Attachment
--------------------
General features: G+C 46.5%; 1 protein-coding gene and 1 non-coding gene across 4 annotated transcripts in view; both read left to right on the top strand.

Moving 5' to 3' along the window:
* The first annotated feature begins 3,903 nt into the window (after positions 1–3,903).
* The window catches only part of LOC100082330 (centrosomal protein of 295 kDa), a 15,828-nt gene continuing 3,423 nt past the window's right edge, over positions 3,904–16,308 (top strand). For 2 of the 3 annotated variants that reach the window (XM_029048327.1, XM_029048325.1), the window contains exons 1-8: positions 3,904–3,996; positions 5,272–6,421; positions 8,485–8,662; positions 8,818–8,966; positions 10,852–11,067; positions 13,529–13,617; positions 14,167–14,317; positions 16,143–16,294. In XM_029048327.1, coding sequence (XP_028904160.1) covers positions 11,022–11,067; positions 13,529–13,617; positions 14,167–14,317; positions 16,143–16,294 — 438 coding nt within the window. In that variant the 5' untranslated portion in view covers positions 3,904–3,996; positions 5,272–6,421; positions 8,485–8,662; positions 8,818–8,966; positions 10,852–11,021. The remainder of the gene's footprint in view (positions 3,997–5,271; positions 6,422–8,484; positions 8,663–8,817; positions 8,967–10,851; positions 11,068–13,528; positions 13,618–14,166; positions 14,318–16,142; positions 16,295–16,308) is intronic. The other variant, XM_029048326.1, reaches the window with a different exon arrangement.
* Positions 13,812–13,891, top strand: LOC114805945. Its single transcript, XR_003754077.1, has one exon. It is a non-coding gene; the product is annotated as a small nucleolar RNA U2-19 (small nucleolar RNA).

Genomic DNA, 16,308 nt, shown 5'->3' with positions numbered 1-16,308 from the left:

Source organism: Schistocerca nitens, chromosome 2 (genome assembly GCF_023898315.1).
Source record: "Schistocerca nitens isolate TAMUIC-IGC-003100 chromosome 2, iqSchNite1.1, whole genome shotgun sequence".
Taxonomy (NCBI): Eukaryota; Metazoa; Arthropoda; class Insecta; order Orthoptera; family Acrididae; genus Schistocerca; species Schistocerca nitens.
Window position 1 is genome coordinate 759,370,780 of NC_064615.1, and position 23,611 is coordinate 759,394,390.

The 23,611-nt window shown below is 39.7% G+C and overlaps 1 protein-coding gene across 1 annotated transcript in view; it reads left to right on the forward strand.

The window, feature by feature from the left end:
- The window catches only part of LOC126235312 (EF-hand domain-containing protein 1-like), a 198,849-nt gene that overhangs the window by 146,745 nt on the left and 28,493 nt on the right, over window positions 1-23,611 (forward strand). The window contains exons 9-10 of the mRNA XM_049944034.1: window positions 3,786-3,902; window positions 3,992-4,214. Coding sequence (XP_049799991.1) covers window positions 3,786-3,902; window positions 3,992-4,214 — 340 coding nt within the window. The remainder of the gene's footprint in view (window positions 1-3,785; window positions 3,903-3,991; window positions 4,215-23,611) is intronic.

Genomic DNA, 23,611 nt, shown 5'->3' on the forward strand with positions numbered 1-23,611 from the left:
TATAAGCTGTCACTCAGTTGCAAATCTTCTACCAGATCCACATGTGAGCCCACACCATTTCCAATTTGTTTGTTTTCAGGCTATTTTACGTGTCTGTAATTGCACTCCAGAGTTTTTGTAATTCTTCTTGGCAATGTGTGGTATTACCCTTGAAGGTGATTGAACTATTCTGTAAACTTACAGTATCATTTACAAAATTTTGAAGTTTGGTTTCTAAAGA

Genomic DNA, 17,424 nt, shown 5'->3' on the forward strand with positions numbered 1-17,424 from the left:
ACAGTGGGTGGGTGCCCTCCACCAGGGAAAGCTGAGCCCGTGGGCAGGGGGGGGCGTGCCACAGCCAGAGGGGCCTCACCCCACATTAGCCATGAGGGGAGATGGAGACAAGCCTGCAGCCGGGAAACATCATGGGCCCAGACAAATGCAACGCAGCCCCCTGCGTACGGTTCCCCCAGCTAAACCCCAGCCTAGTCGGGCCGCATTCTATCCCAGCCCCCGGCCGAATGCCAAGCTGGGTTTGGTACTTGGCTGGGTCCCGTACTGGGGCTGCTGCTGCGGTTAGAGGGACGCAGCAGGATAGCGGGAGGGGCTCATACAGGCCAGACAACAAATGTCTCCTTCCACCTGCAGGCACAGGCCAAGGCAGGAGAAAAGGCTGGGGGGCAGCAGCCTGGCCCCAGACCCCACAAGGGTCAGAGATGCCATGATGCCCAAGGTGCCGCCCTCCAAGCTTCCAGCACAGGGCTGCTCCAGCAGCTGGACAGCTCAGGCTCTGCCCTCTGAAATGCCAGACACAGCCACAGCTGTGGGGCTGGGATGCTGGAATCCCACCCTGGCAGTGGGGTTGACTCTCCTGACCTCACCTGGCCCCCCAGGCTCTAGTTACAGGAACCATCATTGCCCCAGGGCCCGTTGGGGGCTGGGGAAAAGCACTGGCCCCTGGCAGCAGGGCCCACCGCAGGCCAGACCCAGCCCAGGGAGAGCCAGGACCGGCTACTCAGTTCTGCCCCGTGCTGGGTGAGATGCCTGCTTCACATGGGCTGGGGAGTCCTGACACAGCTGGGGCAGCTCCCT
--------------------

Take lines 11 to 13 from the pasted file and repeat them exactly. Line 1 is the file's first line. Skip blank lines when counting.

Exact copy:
The 23,611-nt window shown below is 39.7% G+C and overlaps 1 protein-coding gene across 1 annotated transcript in view; it reads left to right on the forward strand.

The window, feature by feature from the left end:
- The window catches only part of LOC126235312 (EF-hand domain-containing protein 1-like), a 198,849-nt gene that overhangs the window by 146,745 nt on the left and 28,493 nt on the right, over window positions 1-23,611 (forward strand). The window contains exons 9-10 of the mRNA XM_049944034.1: window positions 3,786-3,902; window positions 3,992-4,214. Coding sequence (XP_049799991.1) covers window positions 3,786-3,902; window positions 3,992-4,214 — 340 coding nt within the window. The remainder of the gene's footprint in view (window positions 1-3,785; window positions 3,903-3,991; window positions 4,215-23,611) is intronic.